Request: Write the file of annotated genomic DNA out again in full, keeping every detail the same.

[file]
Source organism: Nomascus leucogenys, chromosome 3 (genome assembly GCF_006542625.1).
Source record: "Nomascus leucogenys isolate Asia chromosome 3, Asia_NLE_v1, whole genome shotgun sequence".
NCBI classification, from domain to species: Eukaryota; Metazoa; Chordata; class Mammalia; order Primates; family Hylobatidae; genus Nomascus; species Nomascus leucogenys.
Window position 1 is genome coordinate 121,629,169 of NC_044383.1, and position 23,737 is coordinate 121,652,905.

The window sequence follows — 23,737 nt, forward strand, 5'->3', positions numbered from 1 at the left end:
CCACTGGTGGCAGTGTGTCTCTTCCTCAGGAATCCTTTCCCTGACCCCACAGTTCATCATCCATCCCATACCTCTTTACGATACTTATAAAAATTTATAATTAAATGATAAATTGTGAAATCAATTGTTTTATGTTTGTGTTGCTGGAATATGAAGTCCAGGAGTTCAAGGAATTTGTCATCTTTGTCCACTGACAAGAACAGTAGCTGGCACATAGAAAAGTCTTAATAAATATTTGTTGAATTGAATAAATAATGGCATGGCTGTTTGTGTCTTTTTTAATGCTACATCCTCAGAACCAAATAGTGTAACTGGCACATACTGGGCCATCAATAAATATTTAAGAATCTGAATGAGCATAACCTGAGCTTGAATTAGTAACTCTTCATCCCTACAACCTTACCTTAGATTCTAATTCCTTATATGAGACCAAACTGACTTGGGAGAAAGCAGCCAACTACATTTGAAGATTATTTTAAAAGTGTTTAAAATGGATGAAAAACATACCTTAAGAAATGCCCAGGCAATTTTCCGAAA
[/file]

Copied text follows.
Source organism: Nomascus leucogenys, chromosome 3 (genome assembly GCF_006542625.1).
Source record: "Nomascus leucogenys isolate Asia chromosome 3, Asia_NLE_v1, whole genome shotgun sequence".
NCBI classification, from domain to species: Eukaryota; Metazoa; Chordata; class Mammalia; order Primates; family Hylobatidae; genus Nomascus; species Nomascus leucogenys.
Window position 1 is genome coordinate 121,629,169 of NC_044383.1, and position 23,737 is coordinate 121,652,905.

The window sequence follows — 23,737 nt, forward strand, 5'->3', positions numbered from 1 at the left end:
CCACTGGTGGCAGTGTGTCTCTTCCTCAGGAATCCTTTCCCTGACCCCACAGTTCATCATCCATCCCATACCTCTTTACGATACTTATAAAAATTTATAATTAAATGATAAATTGTGAAATCAATTGTTTTATGTTTGTGTTGCTGGAATATGAAGTCCAGGAGTTCAAGGAATTTGTCATCTTTGTCCACTGACAAGAACAGTAGCTGGCACATAGAAAAGTCTTAATAAATATTTGTTGAATTGAATAAATAATGGCATGGCTGTTTGTGTCTTTTTTAATGCTACATCCTCAGAACCAAATAGTGTAACTGGCACATACTGGGCCATCAATAAATATTTAAGAATCTGAATGAGCATAACCTGAGCTTGAATTAGTAACTCTTCATCCCTACAACCTTACCTTAGATTCTAATTCCTTATATGAGACCAAACTGACTTGGGAGAAAGCAGCCAACTACATTTGAAGATTATTTTAAAAGTGTTTAAAATGGATGAAAAACATACCTTAAGAAATGCCCAGGCAATTTTCCGAAA